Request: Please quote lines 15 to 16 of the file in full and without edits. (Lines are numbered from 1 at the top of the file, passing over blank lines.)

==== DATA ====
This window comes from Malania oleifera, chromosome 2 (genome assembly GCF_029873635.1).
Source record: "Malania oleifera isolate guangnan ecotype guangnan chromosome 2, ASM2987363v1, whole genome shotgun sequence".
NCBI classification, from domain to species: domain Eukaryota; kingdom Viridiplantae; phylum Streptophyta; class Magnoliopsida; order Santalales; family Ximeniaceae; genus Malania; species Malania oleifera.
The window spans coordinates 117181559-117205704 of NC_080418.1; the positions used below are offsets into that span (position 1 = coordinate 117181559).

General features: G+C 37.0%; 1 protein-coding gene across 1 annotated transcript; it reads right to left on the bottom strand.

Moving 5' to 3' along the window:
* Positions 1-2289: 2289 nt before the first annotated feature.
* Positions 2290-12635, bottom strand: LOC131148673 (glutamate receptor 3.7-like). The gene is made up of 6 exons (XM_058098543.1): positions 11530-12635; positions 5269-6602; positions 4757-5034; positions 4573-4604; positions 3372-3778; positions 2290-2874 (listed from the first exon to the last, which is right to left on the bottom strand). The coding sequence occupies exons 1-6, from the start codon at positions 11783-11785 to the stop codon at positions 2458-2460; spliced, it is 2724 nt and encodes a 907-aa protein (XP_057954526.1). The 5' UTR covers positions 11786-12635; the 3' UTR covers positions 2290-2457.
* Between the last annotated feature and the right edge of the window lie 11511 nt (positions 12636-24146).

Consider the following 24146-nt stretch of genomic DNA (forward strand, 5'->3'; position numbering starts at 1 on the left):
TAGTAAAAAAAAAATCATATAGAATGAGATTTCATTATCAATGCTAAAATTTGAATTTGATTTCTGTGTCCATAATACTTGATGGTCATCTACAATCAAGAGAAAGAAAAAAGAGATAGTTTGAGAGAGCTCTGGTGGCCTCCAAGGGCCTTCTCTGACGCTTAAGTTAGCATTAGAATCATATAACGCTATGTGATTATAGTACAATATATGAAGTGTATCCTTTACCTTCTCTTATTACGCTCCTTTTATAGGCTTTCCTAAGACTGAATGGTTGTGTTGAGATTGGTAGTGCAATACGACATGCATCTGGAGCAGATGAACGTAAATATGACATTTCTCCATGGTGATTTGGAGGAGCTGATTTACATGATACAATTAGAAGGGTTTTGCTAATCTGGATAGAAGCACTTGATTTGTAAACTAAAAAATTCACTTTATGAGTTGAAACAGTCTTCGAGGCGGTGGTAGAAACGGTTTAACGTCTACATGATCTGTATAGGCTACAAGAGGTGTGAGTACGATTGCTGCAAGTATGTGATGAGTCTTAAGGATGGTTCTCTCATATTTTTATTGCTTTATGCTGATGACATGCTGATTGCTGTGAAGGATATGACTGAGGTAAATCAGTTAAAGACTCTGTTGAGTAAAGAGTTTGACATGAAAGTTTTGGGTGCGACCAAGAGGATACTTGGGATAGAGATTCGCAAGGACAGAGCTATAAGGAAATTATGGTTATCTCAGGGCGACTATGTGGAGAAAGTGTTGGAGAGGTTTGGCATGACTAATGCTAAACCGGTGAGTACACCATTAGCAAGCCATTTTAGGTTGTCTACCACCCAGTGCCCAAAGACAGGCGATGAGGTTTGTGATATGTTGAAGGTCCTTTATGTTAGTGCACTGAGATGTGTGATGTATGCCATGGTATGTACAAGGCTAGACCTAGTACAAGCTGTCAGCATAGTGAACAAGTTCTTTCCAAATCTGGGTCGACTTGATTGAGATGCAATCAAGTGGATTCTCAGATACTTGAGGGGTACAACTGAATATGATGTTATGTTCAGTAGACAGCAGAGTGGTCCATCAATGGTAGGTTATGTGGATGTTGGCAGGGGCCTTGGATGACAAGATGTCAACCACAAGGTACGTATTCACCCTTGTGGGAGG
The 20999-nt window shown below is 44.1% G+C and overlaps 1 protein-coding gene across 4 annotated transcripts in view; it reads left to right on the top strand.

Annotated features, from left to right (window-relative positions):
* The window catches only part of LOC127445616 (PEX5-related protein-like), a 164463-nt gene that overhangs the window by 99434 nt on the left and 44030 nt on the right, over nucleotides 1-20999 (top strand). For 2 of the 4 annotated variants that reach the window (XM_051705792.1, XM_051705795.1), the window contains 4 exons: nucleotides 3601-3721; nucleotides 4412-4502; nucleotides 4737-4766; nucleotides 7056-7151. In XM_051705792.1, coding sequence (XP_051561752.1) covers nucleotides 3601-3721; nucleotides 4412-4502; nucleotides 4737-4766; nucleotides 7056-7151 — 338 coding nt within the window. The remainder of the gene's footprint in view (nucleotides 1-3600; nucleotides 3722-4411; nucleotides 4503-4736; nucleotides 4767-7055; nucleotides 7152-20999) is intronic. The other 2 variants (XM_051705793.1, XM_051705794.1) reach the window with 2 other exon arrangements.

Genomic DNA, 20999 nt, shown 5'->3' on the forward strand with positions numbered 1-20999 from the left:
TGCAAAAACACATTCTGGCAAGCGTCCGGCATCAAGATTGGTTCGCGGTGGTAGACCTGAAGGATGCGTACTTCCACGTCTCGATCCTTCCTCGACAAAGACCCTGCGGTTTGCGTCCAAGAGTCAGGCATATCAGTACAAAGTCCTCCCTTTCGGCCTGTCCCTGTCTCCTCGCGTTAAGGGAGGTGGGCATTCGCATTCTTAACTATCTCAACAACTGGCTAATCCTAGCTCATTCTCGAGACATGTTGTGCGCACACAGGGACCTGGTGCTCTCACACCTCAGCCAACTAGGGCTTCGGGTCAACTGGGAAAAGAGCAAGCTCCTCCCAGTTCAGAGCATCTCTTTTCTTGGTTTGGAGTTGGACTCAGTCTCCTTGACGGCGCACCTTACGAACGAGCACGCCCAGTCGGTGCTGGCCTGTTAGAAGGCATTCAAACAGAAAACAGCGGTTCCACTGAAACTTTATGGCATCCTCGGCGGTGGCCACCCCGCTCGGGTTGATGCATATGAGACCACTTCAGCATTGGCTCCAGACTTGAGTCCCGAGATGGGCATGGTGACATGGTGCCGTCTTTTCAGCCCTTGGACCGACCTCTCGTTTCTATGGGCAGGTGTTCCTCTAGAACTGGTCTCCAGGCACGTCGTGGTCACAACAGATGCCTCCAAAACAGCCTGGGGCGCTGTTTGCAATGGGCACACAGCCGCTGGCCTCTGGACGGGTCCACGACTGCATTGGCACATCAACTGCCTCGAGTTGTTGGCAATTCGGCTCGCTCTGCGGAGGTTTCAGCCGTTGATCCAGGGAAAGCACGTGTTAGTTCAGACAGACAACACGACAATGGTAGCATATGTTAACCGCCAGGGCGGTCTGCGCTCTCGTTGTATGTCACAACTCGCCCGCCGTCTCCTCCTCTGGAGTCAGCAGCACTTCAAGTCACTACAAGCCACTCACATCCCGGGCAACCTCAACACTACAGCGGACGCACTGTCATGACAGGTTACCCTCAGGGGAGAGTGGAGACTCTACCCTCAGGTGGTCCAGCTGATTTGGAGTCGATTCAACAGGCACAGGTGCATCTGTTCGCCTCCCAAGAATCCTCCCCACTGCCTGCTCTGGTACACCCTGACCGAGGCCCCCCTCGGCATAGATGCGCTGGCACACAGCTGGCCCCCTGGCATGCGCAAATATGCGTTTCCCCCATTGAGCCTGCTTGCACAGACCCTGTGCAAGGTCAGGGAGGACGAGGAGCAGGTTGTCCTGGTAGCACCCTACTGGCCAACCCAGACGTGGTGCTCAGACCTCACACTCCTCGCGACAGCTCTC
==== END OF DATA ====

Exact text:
Genomic DNA, 20999 nt, shown 5'->3' on the forward strand with positions numbered 1-20999 from the left:
TGCAAAAACACATTCTGGCAAGCGTCCGGCATCAAGATTGGTTCGCGGTGGTAGACCTGAAGGATGCGTACTTCCACGTCTCGATCCTTCCTCGACAAAGACCCTGCGGTTTGCGTCCAAGAGTCAGGCATATCAGTACAAAGTCCTCCCTTTCGGCCTGTCCCTGTCTCCTCGCGTTAAGGGAGGTGGGCATTCGCATTCTTAACTATCTCAACAACTGGCTAATCCTAGCTCATTCTCGAGACATGTTGTGCGCACACAGGGACCTGGTGCTCTCACACCTCAGCCAACTAGGGCTTCGGGTCAACTGGGAAAAGAGCAAGCTCCTCCCAGTTCAGAGCATCTCTTTTCTTGGTTTGGAGTTGGACTCAGTCTCCTTGACGGCGCACCTTACGAACGAGCACGCCCAGTCGGTGCTGGCCTGTTAGAAGGCATTCAAACAGAAAACAGCGGTTCCACTGAAACTTTATGGCATCCTCGGCGGTGGCCACCCCGCTCGGGTTGATGCATATGAGACCACTTCAGCATTGGCTCCAGACTTGAGTCCCGAGATGGGCATGGTGACATGGTGCCGTCTTTTCAGCCCTTGGACCGACCTCTCGTTTCTATGGGCAGGTGTTCCTCTAGAACTGGTCTCCAGGCACGTCGTGGTCACAACAGATGCCTCCAAAACAGCCTGGGGCGCTGTTTGCAATGGGCACACAGCCGCTGGCCTCTGGACGGGTCCACGACTGCATTGGCACATCAACTGCCTCGAGTTGTTGGCAATTCGGCTCGCTCTGCGGAGGTTTCAGCCGTTGATCCAGGGAAAGCACGTGTTAGTTCAGACAGACAACACGACAATGGTAGCATATGTTAACCGCCAGGGCGGTCTGCGCTCTCGTTGTATGTCACAACTCGCCCGCCGTCTCCTCCTCTGGAGTCAGCAGCACTTCAAGTCACTACAAGCCACTCACATCCCGGGCAACCTCAACACTACAGCGGACGCACTGTCATGACAGGTTACCCTCAGGGGAGAGTGGAGACTCTACCCTCAGGTGGTCCAGCTGATTTGGAGTCGATTCAACAGGCACAGGTGCATCTGTTCGCCTCCCAAGAATCCTCCCCACTGCCTGCTCTGGTACACCCTGACCGAGGCCCCCCTCGGCATAGATGCGCTGGCACACAGCTGGCCCCCTGGCATGCGCAAATATGCGTTTCCCCCATTGAGCCTGCTTGCACAGACCCTGTGCAAGGTCAGGGAGGACGAGGAGCAGGTTGTCCTGGTAGCACCCTACTGGCCAACCCAGACGTGGTGCTCAGACCTCACACTCCTCGCGACAGCTCTC